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Yuki (Japan)

1. Tell me about something you liked as a child.

They preferred man-made objects to natural ones. Well-arranged colours, stable materials, flat, smooth surfaces. I felt at ease with these things. In contrast, natural objects are sparsely coloured and unstable in condition. I felt uncomfortable when I touched them because they crumbled or became slimy. When I touch man-made objects, I can feel the history and technology of intelligent life.

1-1  What made you think that?

This is my nature by nature, there is no reason for it. It has already been that way for as long as I can remember.
I preferred to expand my creativity with games, cartoons and playing with blocks rather than playing in nature.
For me, the output of my creativity is as natural as breathing.

2. Who is your favorite writer? (Art, books, games, etc.)

I like the early works of Tsutomu Nihei. He depicts a world on a scale that is too vast for people to comprehend. I also find the mix of science fiction and goth elements in his early works more appealing. Besides science fiction, I love goth and heavy metal.

3. What was your personal motivation to work on art?

I liked robots and often copied Gundam and other characters. From there, I started drawing my own original characters and mecha. In my teens, I also started making music and videos, which led to my current style of creating multi media art.

4. What is the important part you would like to talk about through art work?

The value and importance of civilisation. We believe it is the only way to arrive at the truth of this world.

4-1 What do you think about the relationship between civilization and nature?

Nature and civilisation are completely connected.
For convenience, humans separate natural and man-made objects, but for me both are natural.
Life is a natural occurrence and civilisation is the result of its long-term success.
However, I believe that there are clear conditions for civilisation to emerge.
That is that life leaves something other than offspring for the survival of the species.
Primitive life links the species by leaving behind children who inherit their own DNA.
When it develops a certain degree of intelligence, it passes on objects, knowledge and concepts such as hunting education, nests and migration routes.
This is the beginning of civilisation.
Highly intelligent humans are a development of this, producing and passing on tools such as books, buildings, vehicles and computers to their descendants.
These are a kind of survival strategy, just like other forms of life.
However, they are so different from conventional natural objects that they are categorised as artifacts or civilisations.
I believe that man-made objects and civilisations are thus categories that humans have retrofitted, and that they too are essentially just extensions of natural phenomena.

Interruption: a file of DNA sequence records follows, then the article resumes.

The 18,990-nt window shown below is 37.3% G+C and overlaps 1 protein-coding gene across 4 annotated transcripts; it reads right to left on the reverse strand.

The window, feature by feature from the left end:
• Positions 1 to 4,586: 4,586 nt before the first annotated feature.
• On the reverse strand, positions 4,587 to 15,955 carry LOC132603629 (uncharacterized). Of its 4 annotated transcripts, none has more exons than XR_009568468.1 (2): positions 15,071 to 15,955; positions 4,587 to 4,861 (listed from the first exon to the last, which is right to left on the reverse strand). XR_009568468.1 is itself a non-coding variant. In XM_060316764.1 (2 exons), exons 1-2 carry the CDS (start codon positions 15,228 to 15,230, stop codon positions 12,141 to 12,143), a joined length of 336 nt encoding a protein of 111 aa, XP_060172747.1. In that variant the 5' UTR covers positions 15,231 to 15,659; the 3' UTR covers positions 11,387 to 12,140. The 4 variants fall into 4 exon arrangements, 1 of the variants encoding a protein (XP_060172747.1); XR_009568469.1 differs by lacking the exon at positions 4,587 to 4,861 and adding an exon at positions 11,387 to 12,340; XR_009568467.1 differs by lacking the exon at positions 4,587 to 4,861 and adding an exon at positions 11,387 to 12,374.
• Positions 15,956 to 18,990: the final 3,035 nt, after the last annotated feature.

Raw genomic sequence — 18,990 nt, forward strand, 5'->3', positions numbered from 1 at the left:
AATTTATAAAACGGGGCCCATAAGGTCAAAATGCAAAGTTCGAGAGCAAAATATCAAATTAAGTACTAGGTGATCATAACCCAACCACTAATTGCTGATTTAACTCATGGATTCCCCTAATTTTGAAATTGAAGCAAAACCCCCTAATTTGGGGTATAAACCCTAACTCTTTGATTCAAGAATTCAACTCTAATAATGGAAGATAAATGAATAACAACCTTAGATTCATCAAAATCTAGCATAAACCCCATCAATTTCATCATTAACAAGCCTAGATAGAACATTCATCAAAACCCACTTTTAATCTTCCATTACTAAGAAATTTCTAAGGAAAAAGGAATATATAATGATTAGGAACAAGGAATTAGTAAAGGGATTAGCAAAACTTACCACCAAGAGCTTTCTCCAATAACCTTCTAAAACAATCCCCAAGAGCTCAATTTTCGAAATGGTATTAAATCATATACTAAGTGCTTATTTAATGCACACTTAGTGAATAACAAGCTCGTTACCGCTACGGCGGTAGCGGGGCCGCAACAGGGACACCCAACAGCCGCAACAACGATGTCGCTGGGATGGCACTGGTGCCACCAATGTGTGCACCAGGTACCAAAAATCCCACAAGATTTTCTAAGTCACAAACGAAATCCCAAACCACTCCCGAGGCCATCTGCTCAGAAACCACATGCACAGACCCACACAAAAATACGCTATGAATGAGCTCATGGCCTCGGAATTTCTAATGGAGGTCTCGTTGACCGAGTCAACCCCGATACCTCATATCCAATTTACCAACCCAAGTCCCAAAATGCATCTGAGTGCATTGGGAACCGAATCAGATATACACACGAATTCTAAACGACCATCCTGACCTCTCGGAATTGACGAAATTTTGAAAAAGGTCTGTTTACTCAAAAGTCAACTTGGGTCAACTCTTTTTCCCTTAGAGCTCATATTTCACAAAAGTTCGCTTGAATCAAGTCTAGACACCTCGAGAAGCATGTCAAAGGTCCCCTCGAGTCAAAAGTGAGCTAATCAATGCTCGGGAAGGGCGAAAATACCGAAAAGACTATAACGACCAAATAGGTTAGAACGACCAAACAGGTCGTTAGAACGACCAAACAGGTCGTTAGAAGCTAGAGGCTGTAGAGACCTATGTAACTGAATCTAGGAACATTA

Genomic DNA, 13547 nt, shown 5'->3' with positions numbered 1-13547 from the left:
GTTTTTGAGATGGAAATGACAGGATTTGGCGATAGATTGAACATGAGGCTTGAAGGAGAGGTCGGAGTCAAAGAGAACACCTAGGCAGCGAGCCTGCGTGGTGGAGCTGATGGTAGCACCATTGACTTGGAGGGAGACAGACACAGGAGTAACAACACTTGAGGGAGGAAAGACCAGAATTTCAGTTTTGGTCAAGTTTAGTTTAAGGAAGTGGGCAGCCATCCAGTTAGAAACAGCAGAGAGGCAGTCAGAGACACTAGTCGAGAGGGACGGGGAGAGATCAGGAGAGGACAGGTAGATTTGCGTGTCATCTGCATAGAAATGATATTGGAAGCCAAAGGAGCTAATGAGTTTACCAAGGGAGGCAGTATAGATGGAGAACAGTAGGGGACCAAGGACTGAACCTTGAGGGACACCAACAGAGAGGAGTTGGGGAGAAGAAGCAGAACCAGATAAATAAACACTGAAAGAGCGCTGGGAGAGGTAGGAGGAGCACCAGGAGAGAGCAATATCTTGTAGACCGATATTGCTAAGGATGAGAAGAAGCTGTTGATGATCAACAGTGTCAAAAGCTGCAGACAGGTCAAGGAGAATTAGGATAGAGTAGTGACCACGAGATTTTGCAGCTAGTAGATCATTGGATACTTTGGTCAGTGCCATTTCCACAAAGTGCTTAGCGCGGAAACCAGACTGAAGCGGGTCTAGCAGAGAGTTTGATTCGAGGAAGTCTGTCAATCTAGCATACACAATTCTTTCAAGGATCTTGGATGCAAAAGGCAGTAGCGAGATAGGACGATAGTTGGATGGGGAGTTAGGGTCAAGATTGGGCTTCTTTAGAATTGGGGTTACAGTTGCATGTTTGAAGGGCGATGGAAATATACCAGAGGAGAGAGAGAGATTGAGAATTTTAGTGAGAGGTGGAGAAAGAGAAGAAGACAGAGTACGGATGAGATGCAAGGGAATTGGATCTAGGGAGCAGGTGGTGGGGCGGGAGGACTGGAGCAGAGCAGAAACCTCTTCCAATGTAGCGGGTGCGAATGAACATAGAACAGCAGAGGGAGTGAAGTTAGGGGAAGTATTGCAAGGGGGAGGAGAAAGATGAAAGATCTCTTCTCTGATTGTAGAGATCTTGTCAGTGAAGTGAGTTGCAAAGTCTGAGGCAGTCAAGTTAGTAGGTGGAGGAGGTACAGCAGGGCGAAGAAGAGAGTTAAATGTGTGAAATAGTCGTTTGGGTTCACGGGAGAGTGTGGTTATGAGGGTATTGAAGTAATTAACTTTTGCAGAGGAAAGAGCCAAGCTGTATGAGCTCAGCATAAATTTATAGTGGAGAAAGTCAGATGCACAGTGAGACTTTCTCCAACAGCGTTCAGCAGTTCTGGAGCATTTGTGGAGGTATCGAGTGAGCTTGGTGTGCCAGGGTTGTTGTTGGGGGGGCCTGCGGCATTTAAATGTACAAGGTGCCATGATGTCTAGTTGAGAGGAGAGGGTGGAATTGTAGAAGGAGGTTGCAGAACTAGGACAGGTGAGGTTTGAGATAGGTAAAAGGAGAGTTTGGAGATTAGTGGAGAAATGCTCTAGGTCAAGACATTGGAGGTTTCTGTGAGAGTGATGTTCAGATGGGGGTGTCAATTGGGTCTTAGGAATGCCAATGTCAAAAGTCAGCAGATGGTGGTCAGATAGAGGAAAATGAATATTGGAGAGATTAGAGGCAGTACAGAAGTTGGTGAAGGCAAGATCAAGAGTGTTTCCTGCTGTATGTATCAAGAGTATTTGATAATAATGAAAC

5. The transcendent world of the future that the Artist shows is powerful and beautiful. And behind the scenes, loneliness seems to be visible from the work. tell us about the world view of art work


It is a very distant future, 10²³ years from now. The world I envision does not already exist in physical space. It operates in non-physical space as a spiritual life form due to the technological development of civilisation. I have named my series based on this worldview projectES.

The world of ES and the life forms that live in it are free from the idea of function and consistency. They do not need the constraints of gravity or even scientific correctness. It is, in other words, the form of the soul itself. Immortality, omniscience and omnipotence have become natural abilities of ordinary people, not of God. A perfect story of perfect life in a perfect civilisation. That is projectES.

6. Why did you start NFT ART?

I have been selling digital artwork since before the NFT became popular. I started because I was attracted by the scarcity of digital art in this context and the emergence of a more artistic market.

7. What is the perception of NFT ART in Japan?

There is a deep division in the perception of NFT ART in Japan.
People who are knowledgeable about virtual currency and art understand and are interested in the creativity, value and scalability of NFT ART.
On the other hand, the proliferation of fraudulent and unbelievable projects claiming to be NFT ART has left many people with a bad image.
Japan has always had a rich digital content industry.
Therefore, some believe that there is little need to go to the trouble of owning digital works through virtual currency.
The position of NFT ART in Japan is still far from mainstream.

8. What is the most memorable moment while doing NFT ART?

This is the moment to exchange words with the holder. In the traditional digital content market, artists could not figure out who the buyers were. In the NFT, tokens connect artists and holders.

9. What about the nftart you've actually experienced? Tell me about the good and the bad.

I have been able to interact with many fans and artists through NFT.
Above all, I am happy to be able to put a legitimate value on the digital art that I am putting my all into.
On the other hand, it is a bit distressing to see so many projects with little creativity.

10. What do you think is the role of an artist today?

With the advent of creative AI tools, simple technical superiority has become less significant. Artists of the future need to be able to lead and invite people into their own worlds, rather than create them.

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